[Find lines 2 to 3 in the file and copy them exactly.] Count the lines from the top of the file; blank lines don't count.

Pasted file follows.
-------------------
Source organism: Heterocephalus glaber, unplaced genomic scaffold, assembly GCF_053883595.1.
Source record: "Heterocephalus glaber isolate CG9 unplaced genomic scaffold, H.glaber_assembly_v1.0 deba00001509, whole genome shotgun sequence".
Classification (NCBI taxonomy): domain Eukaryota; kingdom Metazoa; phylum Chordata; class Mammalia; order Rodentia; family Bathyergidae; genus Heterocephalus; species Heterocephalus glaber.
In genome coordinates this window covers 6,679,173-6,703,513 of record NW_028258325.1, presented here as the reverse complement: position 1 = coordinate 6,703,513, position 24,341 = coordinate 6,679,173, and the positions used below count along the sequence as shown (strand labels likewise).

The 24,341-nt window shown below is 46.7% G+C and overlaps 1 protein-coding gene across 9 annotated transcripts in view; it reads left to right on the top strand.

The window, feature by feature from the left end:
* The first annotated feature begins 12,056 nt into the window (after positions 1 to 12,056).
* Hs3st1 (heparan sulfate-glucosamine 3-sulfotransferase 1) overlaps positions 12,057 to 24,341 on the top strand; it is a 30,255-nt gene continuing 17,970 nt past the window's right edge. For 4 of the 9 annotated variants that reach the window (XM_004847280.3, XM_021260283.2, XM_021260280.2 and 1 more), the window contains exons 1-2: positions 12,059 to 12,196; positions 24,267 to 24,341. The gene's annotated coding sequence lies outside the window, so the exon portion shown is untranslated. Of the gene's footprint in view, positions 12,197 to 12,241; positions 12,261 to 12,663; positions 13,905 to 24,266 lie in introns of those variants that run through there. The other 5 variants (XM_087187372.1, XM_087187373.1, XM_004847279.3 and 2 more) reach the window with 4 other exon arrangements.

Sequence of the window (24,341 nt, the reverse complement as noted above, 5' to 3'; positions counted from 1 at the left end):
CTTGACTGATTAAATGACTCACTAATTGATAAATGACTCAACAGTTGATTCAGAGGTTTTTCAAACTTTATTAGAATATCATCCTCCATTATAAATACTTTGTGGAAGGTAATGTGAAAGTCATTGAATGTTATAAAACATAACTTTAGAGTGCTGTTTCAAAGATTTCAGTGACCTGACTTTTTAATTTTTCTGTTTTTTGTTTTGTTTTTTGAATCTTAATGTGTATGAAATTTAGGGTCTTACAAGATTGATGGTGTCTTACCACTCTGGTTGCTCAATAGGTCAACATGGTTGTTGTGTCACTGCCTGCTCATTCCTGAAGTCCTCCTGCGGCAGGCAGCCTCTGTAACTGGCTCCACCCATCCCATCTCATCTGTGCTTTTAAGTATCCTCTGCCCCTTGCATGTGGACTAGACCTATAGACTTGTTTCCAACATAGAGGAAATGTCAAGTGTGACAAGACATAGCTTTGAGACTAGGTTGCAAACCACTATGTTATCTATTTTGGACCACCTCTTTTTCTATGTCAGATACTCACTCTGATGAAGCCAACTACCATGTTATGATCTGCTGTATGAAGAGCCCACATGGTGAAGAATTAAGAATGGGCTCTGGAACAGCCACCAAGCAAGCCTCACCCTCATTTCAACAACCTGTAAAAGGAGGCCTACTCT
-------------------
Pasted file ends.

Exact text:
Source record: "Heterocephalus glaber isolate CG9 unplaced genomic scaffold, H.glaber_assembly_v1.0 deba00001509, whole genome shotgun sequence".
Classification (NCBI taxonomy): domain Eukaryota; kingdom Metazoa; phylum Chordata; class Mammalia; order Rodentia; family Bathyergidae; genus Heterocephalus; species Heterocephalus glaber.